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Triad Bagpiper

Greensboro, Winston-Salem, High Point

Triad Bagpiper

 

 

Rich. Bright. Powerful. Enveloping. Beautiful.

What is it about the bagpipe?

The power and richness of the sound of the Great Highland Bagpipe makes the instrument one of the most impressive and unique instruments in existence. The warm tone of the drones envelopes the crowd, while the brightness of the melody rolling off the chanter cuts through the envelope to create the perfect harmony that wraps the crowd in a blanket of music. Whether a somber slow air or a lively hornpipe, the experience of listening to a live piper is one that is never forgotten.

Do you want to leave a impression on your guests? Is there a key part of the event, such as entrance of an important group or person? Is there a tradition of having a piper at your event? If the answer to any of these questions is yes, then a piper would certainly be a fine addition to your event.

I am proud to play a bagpipe made by Roddy MacLellan of Monroe, NC. Roddy is arguably one of the top two current pipemakers in the world.

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How can a piper be used at my event?

Of course each and every event is unique and as such the use of a piper with be different for each event. However, these are some general recommendations that can be tailored to fit your event and your personal tastes.

As guests arrive -- Having the piper play near the entrance to the event is a wonderful greeting that serves as a beacon to guide the guests to the location.

Introducing important attendees with stately, complex time marches is a time-honored use of the bagpipe.

Marking important times -- such as a call to dinner -- with a hornpipe or a reel.

Entertainment with a variety of music such as well-known marches, lively jigs, hornpipes, strathspey, and reels.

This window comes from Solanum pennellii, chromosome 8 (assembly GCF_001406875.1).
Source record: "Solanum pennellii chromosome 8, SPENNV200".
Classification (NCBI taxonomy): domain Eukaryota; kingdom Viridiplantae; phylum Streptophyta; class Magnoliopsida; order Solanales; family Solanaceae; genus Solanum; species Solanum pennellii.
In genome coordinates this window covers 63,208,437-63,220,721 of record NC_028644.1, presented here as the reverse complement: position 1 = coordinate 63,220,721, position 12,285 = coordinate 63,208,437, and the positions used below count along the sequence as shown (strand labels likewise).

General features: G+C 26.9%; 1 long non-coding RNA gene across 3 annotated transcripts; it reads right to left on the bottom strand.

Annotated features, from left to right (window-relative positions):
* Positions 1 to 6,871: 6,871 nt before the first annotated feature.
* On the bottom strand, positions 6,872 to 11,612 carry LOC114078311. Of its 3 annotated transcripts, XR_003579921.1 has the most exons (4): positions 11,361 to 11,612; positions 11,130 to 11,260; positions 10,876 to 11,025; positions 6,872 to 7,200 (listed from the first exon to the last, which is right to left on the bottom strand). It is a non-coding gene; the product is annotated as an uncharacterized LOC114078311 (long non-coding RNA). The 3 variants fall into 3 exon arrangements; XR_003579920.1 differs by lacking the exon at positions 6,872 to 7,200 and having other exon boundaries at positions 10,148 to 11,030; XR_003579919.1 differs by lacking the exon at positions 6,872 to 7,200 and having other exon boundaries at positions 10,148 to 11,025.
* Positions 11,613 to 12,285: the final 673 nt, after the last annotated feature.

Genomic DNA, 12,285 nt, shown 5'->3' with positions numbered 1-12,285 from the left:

Ending the event with a cup of kindness and a wee tune, for Auld Lang Syne.

Piping the Lament such as Flowers of the Forest or Amazing Grace in remembrance of those that have gone before us.

The sky is truly the limit for how a bagpipe may add to an event.

 

What should I look for in a piper?

Piping is very complex and challenging, thus one must be careful when selecting a piper. Fortunately, nearly every good piper will have played in solo piping competitions, and this makes it easy to tell which pipers are best suited for your event. Simply ask for the piper's solo competition grade. Open is the highest grade, followed by grade 1, down to grade 4 as the lowest. A piper at grade 2, grade 1, or open is a safe bet to be a highly skilled piper. Pipers at grade 2 or higher (grade 1 and open) make up only 23% of pipers in the Eastern United States Pipe Band Association. There are no open pipers in the Hampton Roads area. Michael competes at the grade 2 level solo and has competed with a grade 1 pipe band. If there is ever a question about the piper's skill, don't be afraid to ask for a music sample.

Please continue on to the my piping page to read about my qualifications or the choosing a piper page for more information about piping qualifications in general.

 

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